polarization

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polarization

, polarisation
Physics the process or phenomenon in which the waves of light or other electromagnetic radiation are restricted to certain directions of vibration, usually specified in terms of the electric field vector

polarization

(poh-lă-ri-zay -shŏn) The degree to which the orientation of the electric or magnetic vector in electromagnetic radiation is predictable over time. In a partially polarized wave, the vector thus shows a less random orientation in the plane perpendicular to the direction of wave motion than occurs in an unpolarized (normal) wave. Waves in which the electric vectors are entirely vertical or horizontal with respect to the direction of motion are described as vertically or horizontally plane (or linearly) polarized. In general, both polarizations are present with a relative phase difference and the wave is then elliptically polarized in the right-handed or left-handed sense accordingly as the resultant vector rotates clockwise or counterclockwise when viewed along the direction of motion of the wave; in the case where the resultant vector rotates and its magnitude remains constant, the wave is circularly polarized.

Polarization is a measure of the way in which light or other electromagnetic radiation from a celestial body is affected by factors such as scattering due to cosmic dust or strong stellar or interstellar magnetic fields, or reflection from a surface. Radio emissions from celestial sources are usually partially polarized, i.e. the waves can be considered to be composed of a completely unpolarized component plus a small polarized component. Synchrotron emission, however, may be strongly polarized. The general situation is described by the four Stokes parameters (I, Q, U, and V ), which are defined in such a manner that specifying their four values uniquely describes the state of polarization: I is a measure of the total power in the wave, Q and U define the degree of linear polarization, and V that of circular polarization. All four have dimensions of flux density. See also Faraday rotation; interstellar polarization.

polarization

[‚pō·lə·rə′zā·shən]
(electricity)
The process of producing a relative displacement of positive and negative bound charges in a body by applying an electric field.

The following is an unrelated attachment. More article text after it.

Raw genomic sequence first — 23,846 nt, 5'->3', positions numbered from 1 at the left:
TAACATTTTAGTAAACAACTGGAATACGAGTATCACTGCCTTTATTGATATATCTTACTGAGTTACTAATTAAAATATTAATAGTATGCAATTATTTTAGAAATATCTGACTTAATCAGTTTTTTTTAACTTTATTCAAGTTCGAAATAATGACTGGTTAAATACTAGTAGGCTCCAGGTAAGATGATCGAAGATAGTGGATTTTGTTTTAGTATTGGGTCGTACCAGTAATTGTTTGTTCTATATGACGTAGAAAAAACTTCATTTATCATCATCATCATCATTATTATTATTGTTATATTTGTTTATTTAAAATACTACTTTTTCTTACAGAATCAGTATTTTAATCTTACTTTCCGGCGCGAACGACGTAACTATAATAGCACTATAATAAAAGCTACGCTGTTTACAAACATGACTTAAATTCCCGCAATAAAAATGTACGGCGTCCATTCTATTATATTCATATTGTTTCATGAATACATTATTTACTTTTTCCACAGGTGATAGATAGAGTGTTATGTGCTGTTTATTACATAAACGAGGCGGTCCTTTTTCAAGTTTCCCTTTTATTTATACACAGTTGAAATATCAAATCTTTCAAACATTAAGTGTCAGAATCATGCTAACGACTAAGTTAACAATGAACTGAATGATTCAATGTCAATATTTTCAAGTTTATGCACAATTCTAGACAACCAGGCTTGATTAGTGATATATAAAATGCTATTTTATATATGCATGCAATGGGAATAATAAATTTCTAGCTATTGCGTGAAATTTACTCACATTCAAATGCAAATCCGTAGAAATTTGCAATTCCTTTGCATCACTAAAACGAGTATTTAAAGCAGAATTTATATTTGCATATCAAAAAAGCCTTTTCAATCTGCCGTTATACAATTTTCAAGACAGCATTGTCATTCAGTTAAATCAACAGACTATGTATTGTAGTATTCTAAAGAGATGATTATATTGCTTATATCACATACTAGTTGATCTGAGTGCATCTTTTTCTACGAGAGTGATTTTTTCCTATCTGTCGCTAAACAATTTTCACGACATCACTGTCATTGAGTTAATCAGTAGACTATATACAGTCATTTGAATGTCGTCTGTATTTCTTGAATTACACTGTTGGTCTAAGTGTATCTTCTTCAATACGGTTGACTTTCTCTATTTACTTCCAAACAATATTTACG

A vector quantity equal to the electric dipole moment per unit volume of a material. Also known as dielectric polarization; electric polarization.
A chemical change occurring in dry cells during use, increasing the internal resistance of the cell and shortening its useful life.
(physics)
Phenomenon exhibited by certain electromagnetic waves and other transverse waves in which the direction of the electric field or the displacement direction of the vibrations is constant or varies in some definite way. Also known as wave polarization.
The direction of the electric field or the displacement vector of a wave exhibiting polarization (first definition).
The process of bringing about polarization (first definition) in a transverse wave.
Property of a collection of particles with spin, in which the majority have spin components pointing in one direction, rather than at random.
References in periodicals archive ?
Researchers dropped a mantis shrimp into a tank with two burrows to hide in: one reflecting unpolarised light and the other, circular polarised light.
It was found that the cornea dramatically affects a person's perception of polarised light.
7) Slides of polarised light microscopic images: Sections were manually ground and polished with silicon carbide paper (#400, 600, 1200, and 4000 grits) to about 100-150 um, then immersed in distilled water and photographed under a microscope with transmitted polarised light (Zoom Stereomicroscope, Olympus Optical Co.
Polarised light and visual clues are also used, the latter probably more important in a bird's second year of migration.
Simple objects such as sticky tape and glass slides will be transformed into works of art using polarised light.